The Internal Revenue Service (IRS) quietly changed regulations to allow more undocumented immigrants to keep their taxpayer status through a program that is rife with fraud and abuse, and to delay deactivation of immigrant taxpayer status until 2016.
The IRS now prevents peoples’ Individual Taxpayer Identification Number (ITIN) from automatically expiring after five years as previously mandated. Now immigrants can keep their ITIN so long as they pay taxes at least once in a five-year period. (RELATED: IRS Loophole For Illegals’ Children Costs Taxpayers Billions)
The ITIN program is primarily used by undocumented workers to follow the law and file income taxes in the United States. Reports came out during the IRS scandal linking ITIN fraud to billions in lost taxpayer dollars. The IRS was forced to reform the ITIN program at the start of 2013 – but this new regulation undoes that reform.
“The IRS will not deactivate an ITIN that has been used on at least one tax return in the past five years,” the IRS said in an explainer of the new policy. “To give all interested parties time to adjust and allow the IRS to reprogram its systems, the IRS will not begin deactivating ITINs until 2016…The new, more uniform policy applies to any ITIN, regardless of when it was issued.”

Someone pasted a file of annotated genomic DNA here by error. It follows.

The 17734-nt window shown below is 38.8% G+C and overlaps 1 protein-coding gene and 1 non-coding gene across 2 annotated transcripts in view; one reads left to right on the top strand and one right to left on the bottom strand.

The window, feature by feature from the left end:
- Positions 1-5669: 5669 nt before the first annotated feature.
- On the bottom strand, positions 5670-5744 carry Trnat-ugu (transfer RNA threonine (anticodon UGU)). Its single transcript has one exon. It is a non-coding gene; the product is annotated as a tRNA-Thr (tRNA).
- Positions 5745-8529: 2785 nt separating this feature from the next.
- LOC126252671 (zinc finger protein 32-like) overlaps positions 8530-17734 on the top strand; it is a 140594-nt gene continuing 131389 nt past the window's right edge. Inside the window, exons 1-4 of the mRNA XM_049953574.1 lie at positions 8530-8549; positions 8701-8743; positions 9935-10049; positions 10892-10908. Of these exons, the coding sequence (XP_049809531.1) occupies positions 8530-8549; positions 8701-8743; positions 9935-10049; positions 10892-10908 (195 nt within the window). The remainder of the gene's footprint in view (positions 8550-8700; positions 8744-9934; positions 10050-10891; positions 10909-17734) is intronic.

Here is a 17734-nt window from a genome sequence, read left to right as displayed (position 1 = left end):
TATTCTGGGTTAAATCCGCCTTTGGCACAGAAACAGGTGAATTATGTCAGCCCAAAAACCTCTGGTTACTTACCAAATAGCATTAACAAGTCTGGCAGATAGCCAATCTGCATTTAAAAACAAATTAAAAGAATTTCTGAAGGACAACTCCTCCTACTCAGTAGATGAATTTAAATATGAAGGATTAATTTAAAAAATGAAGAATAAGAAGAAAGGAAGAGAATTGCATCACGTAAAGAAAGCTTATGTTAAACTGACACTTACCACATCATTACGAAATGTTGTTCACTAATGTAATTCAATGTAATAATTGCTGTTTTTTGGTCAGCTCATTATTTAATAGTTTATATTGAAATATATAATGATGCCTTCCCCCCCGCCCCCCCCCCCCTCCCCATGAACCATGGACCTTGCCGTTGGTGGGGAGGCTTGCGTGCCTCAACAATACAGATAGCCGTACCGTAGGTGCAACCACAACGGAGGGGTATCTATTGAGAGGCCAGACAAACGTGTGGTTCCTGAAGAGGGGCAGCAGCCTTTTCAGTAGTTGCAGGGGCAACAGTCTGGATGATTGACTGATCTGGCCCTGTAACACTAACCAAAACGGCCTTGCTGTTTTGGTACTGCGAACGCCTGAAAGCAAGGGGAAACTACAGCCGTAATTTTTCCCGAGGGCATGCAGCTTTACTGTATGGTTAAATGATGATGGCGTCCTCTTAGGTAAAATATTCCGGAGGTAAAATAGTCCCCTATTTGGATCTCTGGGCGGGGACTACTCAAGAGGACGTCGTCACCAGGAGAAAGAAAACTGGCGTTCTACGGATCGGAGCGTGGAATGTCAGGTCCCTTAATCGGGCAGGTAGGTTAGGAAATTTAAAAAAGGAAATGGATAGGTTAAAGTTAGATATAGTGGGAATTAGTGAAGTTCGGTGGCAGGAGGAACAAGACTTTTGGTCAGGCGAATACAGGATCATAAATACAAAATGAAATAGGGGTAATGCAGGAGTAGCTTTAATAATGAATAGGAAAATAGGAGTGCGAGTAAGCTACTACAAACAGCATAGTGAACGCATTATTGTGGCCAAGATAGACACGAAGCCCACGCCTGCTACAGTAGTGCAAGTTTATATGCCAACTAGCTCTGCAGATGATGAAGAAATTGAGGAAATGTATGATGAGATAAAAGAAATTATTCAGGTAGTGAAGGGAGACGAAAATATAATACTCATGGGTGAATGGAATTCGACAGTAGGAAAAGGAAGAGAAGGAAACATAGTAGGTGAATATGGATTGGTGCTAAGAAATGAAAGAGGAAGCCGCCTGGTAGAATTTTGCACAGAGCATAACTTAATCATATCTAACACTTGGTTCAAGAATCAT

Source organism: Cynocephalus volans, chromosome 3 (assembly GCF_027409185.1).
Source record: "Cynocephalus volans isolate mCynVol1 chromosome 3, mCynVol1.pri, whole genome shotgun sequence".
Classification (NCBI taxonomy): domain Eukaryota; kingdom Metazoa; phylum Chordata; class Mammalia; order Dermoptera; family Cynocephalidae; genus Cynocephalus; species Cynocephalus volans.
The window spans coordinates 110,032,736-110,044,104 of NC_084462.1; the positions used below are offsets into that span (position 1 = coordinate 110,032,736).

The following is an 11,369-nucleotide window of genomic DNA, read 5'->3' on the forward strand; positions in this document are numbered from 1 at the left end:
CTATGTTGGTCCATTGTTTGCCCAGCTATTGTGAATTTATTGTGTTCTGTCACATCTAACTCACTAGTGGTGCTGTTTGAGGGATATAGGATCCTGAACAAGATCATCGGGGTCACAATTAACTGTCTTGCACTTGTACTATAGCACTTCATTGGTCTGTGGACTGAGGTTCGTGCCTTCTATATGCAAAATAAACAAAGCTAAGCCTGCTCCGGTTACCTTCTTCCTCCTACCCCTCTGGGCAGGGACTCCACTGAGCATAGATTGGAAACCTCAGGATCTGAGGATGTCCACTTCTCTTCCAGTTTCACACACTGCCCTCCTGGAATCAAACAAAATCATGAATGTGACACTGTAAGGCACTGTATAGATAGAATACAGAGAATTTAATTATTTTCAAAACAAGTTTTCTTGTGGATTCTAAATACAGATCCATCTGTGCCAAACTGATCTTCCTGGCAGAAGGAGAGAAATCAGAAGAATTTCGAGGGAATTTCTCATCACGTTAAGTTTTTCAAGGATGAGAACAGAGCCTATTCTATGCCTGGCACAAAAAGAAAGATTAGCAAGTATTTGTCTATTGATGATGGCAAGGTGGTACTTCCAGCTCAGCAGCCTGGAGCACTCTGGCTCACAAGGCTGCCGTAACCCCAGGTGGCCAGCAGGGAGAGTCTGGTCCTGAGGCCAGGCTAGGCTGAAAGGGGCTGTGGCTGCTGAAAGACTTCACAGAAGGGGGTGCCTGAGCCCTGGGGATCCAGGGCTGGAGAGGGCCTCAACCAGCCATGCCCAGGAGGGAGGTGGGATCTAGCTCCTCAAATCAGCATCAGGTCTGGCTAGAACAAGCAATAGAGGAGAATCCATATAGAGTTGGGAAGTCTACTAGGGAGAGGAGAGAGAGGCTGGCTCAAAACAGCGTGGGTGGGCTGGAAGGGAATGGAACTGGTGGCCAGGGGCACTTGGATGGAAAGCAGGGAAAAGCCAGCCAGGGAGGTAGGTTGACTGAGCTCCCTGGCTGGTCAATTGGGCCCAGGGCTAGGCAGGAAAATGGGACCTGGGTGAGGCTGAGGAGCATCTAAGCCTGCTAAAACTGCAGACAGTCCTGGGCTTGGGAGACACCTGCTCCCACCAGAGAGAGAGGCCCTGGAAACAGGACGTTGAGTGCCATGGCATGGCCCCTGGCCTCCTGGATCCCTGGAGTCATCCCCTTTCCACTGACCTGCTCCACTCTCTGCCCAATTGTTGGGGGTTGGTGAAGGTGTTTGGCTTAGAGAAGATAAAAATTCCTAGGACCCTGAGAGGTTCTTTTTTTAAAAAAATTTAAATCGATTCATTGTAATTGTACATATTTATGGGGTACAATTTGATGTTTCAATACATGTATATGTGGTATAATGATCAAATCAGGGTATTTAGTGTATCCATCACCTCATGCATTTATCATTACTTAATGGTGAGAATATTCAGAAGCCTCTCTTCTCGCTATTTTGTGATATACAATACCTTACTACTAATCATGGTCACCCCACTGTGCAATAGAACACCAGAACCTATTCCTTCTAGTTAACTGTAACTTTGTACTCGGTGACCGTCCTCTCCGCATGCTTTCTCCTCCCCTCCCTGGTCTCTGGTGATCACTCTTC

“Developed in consultation with taxpayers, their representatives and other stakeholders, the new policy replaces the existing one that went into effect on Jan. 1, 2013,” the IRS stated. “Under the old policy, announced in November 2012, ITINs issued after Jan. 1, 2013 would have automatically expired after five years, even if used properly and regularly by taxpayers.”
Republican Texas Rep. Sam Johnson grilled the acting commissioner of the IRS on ITIN fraud at a hearing as recent as June 27, 2013. (RELATED: How To Destroy A Hard Drive: IRS Edition)
“Last summer the IG issued a damning report in which it found that IRS management ‘discouraged’ IRS workers from ‘detecting fraudulent [ITIN] applications.’ The IG’s report led me to call on then-Commissioner Shulman to resign,” Johnson said to then-acting IRS commissioner Danny Werfel.
“On the screen, I’ve got figure 6 from the 2012 IG report showing most frequently used addresses for ITIN tax refunds. As you can see, nearly 24,000 tax refunds totaling $46.4 million were issued to the same address in Atlanta,” Johnson said. “Bottom-line these ITINs are costing taxpayers dearly because they can be used to fraudulently get tax refunds…Look at figure 3 on the screen. Over 1,000 ITINs were assigned to individuals using the same address in Atlanta. You agree that there’s still a problem?”
“Also the IG found that IRS workers handling ITIN applications ‘remain concerned’ that management will basically pressure them to rubberstamp applications instead of ensuring that ‘only qualified individuals receive an ITIN,'” Johnson pointed out.